Chelsey and I first met at Molly's Restaurant in Hanover, New Hampshire. Rob had just started his first year of business school at Tuck and someone suggested we should meet since we were both engaged to be married in Colorado in the summer of 2008, avid runners, and lawyers or lawyers-to-be. We sat at the bar, chatted about our weddings, sized up each other's running abilities by comparing PRs, and instantly became friends. I lived in Boston but spent many weekends in Hanover. Whenever I was in town, Chelsey would should me another incredible running trail. I've run in many breathtaking places, but I can vividly recall our fall runs through the colorful New England foliage with Watson (her trusty black lab) nipping at our heels and nothing compares to the sunlight streaming through the glowing leaves and the warmth of the sun when there is a chill in the air.
We only overlapped at Tuck for one year. Chelsey moved back to Denver and we stayed in New England, but we kept in touch and when we decided to move to Denver in 2010, she was one of my first calls. When I interviewed for jobs in Denver, we ran the evening prior to my full day of interviews -- and it turned out one of my interviews was at the firm where she had a summer internship. Soon we were co-workers in addition to running buddies.
Like everyone, we both led busy lives. The constant thread of our friendship was running. We might not have time for a boozy dinner or a movie, but Chelsey is the only person (literally) who can drag me out of bed when it is dark for a run and, more importantly, a conversation. There are things you share on a long run with someone that you just don't share any other time - a comfort in the quiet of the trail, the nature surrounding you, and the safety of someone you know really gets you, acknowledges your vulnerability, and knows that sometimes the best response is no response. With Chelsey, the miles just ticked by (and there were miles, many of them).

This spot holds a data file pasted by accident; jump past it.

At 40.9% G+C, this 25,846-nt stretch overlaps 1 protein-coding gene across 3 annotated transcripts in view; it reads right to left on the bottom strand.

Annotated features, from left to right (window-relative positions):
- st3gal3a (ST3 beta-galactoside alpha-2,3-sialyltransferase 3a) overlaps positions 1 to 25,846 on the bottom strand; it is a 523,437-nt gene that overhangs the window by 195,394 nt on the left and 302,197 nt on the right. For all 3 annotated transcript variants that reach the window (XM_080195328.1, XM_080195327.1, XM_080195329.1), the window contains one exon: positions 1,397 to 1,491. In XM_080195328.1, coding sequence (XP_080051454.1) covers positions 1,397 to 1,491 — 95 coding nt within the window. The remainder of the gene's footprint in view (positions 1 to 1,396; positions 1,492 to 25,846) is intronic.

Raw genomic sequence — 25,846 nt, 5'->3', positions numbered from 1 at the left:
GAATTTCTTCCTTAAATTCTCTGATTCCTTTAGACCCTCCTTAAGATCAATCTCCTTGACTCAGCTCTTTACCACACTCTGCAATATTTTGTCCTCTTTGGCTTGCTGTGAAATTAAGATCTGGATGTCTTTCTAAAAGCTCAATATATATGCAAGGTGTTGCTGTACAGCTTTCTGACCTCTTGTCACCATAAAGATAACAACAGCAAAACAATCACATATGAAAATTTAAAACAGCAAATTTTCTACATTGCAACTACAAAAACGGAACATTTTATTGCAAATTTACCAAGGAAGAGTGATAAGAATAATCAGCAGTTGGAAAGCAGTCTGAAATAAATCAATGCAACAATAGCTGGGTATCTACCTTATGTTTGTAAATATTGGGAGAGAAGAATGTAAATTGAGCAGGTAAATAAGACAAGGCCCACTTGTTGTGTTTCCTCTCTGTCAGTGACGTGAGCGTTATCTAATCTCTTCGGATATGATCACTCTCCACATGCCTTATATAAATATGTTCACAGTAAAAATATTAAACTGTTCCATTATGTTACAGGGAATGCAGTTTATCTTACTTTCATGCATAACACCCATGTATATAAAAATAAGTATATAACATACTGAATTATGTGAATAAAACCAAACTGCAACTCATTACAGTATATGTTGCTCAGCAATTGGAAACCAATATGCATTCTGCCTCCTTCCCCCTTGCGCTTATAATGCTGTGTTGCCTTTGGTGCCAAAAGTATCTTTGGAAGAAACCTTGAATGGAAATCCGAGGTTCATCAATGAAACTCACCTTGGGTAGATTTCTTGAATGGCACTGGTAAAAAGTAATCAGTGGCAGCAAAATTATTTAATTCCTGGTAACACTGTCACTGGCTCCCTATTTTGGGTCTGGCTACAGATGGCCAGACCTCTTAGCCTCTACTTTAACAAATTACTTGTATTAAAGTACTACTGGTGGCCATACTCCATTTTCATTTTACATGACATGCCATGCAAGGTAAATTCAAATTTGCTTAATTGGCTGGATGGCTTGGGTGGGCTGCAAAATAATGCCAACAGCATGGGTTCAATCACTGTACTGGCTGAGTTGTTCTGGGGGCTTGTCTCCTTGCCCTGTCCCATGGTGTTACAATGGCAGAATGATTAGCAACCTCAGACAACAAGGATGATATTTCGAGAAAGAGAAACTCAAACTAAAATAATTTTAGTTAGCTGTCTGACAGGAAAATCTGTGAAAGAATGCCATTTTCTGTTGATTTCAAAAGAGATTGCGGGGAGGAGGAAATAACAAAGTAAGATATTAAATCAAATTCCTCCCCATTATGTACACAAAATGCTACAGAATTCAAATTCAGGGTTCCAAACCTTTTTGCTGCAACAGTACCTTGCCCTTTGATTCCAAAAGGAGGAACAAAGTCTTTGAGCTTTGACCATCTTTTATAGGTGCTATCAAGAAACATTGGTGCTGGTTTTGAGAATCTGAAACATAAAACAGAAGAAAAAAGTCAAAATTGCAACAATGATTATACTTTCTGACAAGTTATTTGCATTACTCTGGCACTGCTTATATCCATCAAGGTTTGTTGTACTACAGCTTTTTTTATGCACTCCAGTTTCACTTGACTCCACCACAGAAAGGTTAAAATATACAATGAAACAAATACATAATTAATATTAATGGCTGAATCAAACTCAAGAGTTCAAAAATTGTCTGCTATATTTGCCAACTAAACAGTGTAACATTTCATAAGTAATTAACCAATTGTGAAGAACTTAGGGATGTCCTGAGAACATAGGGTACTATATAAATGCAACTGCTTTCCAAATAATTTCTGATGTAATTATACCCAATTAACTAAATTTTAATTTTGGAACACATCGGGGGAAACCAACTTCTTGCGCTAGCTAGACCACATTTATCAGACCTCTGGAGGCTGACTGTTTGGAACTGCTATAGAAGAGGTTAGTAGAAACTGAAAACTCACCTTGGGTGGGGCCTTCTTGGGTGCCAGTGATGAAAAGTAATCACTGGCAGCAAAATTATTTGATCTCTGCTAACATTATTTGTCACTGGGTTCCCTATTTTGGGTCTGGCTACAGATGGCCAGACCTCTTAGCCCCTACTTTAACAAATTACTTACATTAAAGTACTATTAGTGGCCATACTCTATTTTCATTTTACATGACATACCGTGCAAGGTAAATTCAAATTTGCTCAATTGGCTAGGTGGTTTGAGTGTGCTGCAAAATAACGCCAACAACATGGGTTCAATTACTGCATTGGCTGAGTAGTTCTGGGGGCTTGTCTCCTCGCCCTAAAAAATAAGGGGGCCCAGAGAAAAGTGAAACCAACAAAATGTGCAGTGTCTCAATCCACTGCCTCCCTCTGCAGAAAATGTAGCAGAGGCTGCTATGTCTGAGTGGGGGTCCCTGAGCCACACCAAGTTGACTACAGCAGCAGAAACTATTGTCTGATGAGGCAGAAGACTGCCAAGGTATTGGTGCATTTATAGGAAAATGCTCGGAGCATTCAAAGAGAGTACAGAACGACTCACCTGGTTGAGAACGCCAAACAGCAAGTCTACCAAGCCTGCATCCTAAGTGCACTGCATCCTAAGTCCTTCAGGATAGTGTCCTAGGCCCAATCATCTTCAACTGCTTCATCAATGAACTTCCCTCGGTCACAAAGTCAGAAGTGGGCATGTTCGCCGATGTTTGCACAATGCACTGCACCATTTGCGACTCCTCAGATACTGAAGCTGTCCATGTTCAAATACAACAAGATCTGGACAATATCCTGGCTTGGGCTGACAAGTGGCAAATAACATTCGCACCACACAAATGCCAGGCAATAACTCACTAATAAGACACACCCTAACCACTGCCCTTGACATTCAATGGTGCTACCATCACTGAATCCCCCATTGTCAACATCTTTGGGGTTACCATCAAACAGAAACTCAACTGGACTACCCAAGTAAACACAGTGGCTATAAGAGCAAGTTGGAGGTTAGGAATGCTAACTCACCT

The kindness that Chelsey showed me is unforgettable. I hope that I was a good friend to her as well, but I can only remember the myriad ways she has been the ultimate rock for me. There is, of course, the every day support of a friend, but then there are those times when there is nothing to say but you need someone by your side more than ever - when we first learned of my infertility issues, when Quinn died, and when I had a miscarriage in the spring of 2016. In the midst of her own personal struggles, Chelsey was always there. She was the first friend at my side in the hospital and she kept checking in, asking me to meet her to do things, and pushing me to realize that even though I felt like I couldn't go on, I could. When I told her in the spring of 2016 that I needed something to take my mind of another loss, she crazily agreed to run a marathon with me in a mere six weeks. After we signed up for the race, she came over at 4 am so we could log 20 miles together on a weekday before work. She always knew to text just to say "hi" on days when I was feeling down or to drop a surprise note in the mail to lift my spirits. And when we hugged at the end of that marathon in June and I had tears in my eyes and a huge smile on my face (plus sore quads!), Chelsey understood.
When I think of myself with Chelsey now, it is in one of two ways: either we are on a trail run somewhere together (mostly at Apex, where we ran often) or I'm watching her with her kiddos. She had a gift as a mother that I'll admire forever -- she could be silly and spontaneous and adventurous and it was so clear in every moment how much she loved her children. She embodied the idea of living every day to the fullest in every aspect of her life. And I think of her at night when I sing to Blythe and rock her to sleep and count myself the luckiest woman on earth to be here to rock my little one to sleep for one more night.
Chelsey would be 36 today, February 24th. She tragically passed away last August.